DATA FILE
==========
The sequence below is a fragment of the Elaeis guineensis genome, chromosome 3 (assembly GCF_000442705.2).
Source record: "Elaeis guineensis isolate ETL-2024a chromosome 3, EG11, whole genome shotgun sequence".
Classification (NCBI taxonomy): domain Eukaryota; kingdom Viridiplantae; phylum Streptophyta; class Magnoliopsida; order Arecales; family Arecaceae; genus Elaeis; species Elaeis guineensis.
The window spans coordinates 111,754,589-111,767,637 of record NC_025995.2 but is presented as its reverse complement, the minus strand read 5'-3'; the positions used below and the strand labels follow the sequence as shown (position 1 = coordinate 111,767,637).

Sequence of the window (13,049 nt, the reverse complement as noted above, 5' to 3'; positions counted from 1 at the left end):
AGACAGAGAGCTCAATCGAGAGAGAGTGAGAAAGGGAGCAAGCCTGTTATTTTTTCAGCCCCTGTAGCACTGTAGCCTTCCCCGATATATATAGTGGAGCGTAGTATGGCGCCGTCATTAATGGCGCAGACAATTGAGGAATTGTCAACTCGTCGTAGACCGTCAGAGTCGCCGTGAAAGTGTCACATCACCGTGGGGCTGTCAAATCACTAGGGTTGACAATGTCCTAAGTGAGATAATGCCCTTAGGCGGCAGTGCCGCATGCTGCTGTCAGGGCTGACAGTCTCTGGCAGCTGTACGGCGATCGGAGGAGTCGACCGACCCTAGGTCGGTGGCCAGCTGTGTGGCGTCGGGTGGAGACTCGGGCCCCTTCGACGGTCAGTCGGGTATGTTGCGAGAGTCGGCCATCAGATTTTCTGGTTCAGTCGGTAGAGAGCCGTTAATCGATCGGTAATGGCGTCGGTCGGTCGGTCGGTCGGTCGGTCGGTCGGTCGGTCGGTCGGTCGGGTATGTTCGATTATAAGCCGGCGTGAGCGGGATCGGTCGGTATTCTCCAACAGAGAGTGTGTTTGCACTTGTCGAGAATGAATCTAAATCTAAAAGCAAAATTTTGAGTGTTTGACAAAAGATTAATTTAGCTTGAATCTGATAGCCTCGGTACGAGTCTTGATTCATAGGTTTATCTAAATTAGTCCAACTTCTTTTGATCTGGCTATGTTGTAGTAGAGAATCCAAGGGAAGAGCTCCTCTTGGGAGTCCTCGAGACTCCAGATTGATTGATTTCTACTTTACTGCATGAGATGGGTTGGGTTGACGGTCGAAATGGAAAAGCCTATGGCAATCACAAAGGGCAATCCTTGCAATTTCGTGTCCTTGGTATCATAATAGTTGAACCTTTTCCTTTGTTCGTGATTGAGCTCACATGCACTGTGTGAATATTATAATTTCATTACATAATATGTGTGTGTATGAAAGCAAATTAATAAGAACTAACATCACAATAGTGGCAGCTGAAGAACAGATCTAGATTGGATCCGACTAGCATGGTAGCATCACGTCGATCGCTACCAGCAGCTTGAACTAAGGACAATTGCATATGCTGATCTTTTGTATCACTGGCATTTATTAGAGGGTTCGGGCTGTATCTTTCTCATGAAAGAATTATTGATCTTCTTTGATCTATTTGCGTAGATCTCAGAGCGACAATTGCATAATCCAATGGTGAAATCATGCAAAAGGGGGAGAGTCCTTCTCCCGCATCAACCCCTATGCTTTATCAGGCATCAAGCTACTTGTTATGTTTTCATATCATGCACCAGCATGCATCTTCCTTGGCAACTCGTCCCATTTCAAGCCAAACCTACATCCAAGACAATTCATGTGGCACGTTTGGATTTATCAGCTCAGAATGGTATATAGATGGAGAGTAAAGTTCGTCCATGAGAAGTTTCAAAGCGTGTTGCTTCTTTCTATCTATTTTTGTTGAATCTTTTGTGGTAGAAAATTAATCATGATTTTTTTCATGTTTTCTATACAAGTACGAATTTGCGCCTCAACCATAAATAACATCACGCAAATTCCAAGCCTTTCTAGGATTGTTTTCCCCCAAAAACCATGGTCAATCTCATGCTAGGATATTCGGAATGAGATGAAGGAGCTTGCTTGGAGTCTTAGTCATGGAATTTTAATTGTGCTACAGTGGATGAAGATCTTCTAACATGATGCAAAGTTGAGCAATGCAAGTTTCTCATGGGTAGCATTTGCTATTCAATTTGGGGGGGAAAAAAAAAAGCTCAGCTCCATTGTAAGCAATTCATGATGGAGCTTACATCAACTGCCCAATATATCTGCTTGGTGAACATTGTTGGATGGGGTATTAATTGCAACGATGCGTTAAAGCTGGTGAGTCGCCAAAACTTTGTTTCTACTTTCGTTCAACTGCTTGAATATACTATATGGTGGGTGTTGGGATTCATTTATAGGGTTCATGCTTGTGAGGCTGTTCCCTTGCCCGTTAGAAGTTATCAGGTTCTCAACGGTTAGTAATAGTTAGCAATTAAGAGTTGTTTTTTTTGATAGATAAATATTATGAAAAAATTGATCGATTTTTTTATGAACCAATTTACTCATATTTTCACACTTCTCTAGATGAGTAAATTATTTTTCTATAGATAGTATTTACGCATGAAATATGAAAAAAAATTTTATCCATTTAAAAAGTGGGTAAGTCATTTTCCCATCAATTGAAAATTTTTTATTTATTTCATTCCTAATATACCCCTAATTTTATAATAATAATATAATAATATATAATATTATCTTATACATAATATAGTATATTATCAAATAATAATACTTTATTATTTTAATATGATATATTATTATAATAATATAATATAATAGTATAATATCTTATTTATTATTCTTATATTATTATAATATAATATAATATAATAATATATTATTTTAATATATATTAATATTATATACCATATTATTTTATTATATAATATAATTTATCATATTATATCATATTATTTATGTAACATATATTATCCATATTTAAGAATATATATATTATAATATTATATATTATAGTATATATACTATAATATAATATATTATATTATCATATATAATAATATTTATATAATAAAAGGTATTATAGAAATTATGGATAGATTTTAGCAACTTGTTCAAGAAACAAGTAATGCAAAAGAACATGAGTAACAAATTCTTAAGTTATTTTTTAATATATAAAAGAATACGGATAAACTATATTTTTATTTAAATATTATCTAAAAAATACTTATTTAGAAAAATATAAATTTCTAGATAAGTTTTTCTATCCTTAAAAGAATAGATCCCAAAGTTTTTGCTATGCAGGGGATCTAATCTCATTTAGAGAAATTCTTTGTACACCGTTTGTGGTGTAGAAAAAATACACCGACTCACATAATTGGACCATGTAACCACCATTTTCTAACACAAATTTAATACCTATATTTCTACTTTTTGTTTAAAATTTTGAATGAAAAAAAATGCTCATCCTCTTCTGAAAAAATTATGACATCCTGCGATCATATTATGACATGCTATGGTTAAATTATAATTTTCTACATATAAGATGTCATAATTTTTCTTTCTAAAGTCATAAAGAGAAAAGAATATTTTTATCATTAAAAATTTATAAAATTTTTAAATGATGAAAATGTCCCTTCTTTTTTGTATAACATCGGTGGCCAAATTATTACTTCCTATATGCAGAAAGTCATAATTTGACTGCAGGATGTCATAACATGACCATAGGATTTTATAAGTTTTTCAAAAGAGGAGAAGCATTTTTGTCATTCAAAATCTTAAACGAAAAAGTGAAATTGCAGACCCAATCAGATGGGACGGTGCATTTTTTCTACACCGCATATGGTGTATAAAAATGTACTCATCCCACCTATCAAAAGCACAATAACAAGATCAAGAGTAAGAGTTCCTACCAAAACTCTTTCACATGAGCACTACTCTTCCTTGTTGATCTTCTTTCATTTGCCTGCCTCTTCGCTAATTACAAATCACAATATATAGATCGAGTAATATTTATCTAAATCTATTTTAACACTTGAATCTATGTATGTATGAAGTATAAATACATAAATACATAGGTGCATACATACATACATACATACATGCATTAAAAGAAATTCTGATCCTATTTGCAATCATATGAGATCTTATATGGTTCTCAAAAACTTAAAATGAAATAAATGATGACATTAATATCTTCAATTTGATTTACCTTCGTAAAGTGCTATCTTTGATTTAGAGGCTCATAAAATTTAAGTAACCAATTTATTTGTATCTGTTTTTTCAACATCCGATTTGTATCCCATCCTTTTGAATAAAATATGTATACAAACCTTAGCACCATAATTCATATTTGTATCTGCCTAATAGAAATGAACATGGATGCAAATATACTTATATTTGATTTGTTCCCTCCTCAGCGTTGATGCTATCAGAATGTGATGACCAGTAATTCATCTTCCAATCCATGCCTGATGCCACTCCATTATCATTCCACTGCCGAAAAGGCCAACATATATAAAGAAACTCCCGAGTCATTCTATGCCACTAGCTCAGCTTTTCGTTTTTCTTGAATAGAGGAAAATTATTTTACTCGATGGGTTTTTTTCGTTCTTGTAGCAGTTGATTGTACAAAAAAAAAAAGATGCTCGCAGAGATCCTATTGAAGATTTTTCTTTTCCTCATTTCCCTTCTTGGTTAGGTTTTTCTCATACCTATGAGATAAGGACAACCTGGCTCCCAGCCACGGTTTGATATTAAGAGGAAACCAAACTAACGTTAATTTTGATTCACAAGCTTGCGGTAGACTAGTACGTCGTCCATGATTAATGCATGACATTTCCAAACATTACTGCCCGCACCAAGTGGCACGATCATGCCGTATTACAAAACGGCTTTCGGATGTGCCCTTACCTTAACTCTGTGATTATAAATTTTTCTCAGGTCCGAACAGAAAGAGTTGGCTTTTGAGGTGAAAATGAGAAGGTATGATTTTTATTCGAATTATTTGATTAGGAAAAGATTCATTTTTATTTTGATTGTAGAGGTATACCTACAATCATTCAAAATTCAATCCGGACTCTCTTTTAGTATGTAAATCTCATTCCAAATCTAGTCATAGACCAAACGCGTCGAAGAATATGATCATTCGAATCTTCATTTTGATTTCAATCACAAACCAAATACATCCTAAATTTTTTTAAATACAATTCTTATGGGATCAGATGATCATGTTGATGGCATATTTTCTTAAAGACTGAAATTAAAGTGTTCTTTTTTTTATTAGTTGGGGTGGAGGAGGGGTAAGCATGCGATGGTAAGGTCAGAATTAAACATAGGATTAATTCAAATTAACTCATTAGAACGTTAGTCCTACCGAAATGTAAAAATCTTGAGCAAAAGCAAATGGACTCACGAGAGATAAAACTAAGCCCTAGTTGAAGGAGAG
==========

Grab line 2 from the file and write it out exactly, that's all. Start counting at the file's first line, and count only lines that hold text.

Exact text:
Source record: "Elaeis guineensis isolate ETL-2024a chromosome 3, EG11, whole genome shotgun sequence".